Franklin templeton

Case study: Franklin Templeton

Being distinctive in a regulated world

0 min read, tagged in Consulting, Writing, Training and in Brand & marketing.

After years of focusing on their visual identity, the brand team at Franklin Templeton realized their pictures could only tell so many words – and their actual words were lacking. They sounded like everyone else in asset management: formal, verbose, and overly technical. If they were going to stand out, they needed to rethink their language – without falling foul of regulators’ rules. What followed was a new tone of voice that captured the spirit of the brand and the opinions of its people, while making even the most strictly regulated communications a more enjoyable read.

Drawing inspiration from Benjamin Franklin

To convince the skeptics at Franklin Templeton to change their writing ways, the new voice had to feel authentic for the firm. So we went right back to its roots.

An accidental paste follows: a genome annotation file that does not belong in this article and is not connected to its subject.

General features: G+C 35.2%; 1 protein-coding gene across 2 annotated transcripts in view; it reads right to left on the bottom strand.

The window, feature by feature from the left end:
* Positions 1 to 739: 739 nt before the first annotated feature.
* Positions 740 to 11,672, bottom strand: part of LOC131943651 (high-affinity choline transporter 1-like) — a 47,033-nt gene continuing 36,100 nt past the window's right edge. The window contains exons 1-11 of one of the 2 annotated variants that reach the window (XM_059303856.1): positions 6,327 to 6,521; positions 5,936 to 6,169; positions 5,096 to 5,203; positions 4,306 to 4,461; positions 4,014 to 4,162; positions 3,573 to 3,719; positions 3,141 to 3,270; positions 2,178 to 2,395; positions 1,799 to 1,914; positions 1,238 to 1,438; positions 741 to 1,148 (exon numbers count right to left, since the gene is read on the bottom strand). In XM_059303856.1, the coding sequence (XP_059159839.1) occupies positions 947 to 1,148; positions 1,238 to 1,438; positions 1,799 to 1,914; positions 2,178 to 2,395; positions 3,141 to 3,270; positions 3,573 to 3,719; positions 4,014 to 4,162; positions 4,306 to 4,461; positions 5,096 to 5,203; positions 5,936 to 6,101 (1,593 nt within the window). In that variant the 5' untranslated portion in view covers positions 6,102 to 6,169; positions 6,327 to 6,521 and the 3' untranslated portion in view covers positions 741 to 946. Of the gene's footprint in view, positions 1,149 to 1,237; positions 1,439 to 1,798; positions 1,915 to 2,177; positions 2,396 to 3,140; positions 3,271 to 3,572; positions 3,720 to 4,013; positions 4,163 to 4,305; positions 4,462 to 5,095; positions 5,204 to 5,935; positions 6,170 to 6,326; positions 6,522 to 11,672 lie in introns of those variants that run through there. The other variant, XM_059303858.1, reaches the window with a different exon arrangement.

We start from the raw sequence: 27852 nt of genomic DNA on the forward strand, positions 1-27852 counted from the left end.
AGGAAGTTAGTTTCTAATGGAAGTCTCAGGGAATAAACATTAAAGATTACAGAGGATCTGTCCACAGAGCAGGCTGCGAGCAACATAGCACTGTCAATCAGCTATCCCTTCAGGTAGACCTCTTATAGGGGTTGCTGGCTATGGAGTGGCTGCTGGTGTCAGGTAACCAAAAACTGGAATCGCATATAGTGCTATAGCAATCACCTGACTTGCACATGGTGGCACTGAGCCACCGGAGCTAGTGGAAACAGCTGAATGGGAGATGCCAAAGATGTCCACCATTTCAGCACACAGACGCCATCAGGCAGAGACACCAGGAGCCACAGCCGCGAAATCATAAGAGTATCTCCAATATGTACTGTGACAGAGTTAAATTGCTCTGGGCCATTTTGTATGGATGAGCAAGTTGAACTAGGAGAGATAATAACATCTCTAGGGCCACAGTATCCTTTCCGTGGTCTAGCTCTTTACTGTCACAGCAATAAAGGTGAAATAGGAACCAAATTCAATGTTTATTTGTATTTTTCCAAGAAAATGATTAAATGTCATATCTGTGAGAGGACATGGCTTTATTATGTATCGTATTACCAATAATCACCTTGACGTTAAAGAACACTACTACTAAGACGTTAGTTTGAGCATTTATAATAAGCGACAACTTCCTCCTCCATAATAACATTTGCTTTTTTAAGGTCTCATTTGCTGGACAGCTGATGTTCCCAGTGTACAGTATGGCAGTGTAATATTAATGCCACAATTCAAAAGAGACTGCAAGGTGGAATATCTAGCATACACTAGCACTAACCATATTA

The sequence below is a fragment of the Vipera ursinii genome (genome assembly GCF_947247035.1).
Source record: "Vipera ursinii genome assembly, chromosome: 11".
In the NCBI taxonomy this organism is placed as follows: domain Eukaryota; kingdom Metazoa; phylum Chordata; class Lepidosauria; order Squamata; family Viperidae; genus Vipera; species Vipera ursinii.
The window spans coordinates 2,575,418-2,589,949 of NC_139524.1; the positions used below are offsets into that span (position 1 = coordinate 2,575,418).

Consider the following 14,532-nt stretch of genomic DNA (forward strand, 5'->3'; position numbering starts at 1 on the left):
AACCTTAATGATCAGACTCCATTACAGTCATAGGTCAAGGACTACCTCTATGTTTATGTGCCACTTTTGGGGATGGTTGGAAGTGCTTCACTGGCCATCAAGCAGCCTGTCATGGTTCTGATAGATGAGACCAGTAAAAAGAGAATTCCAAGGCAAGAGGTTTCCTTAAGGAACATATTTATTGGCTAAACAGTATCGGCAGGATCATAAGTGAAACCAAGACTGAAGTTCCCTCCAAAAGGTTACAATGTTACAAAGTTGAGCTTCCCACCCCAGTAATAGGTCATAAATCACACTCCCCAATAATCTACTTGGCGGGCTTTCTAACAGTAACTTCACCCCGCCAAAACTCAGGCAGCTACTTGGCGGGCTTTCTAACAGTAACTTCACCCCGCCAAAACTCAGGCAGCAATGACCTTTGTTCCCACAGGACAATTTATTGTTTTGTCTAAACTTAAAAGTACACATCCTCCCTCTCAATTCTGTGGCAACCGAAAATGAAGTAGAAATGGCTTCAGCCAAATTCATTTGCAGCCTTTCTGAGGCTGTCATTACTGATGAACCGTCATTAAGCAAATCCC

Benjamin Franklin was known for his no-nonsense approach to finance. Having already inspired the name of the firm, he became the inspiration for the new tone of voice, too.

We summed it up as ‘Speaking Frankly’ – a nod to both the founding father’s name, and his straight-talking attitude. This was backed up by practical principles and guidelines designed to show readers that Franklin Templeton understands their aspirations, respects their time, and speaks their language.

These principles can be applied to everything from highly regulated market reporting to thought-provoking white papers. As long as it’s clear, conversational, and to the point, it’s ‘Speaking Frankly.’

A growing community of better communicators

Following a global program of training, coaching and writing support, almost 1,000 people have signed up to be part of the Speaking Frankly online community, where they celebrate the craft of writing within the firm and beyond.

This whole process has made us realize that most of our people have been dying to be more human in their communications. Now they have the permission – and the guidance – to do it.
Kevin Knighten, Global Brand Director

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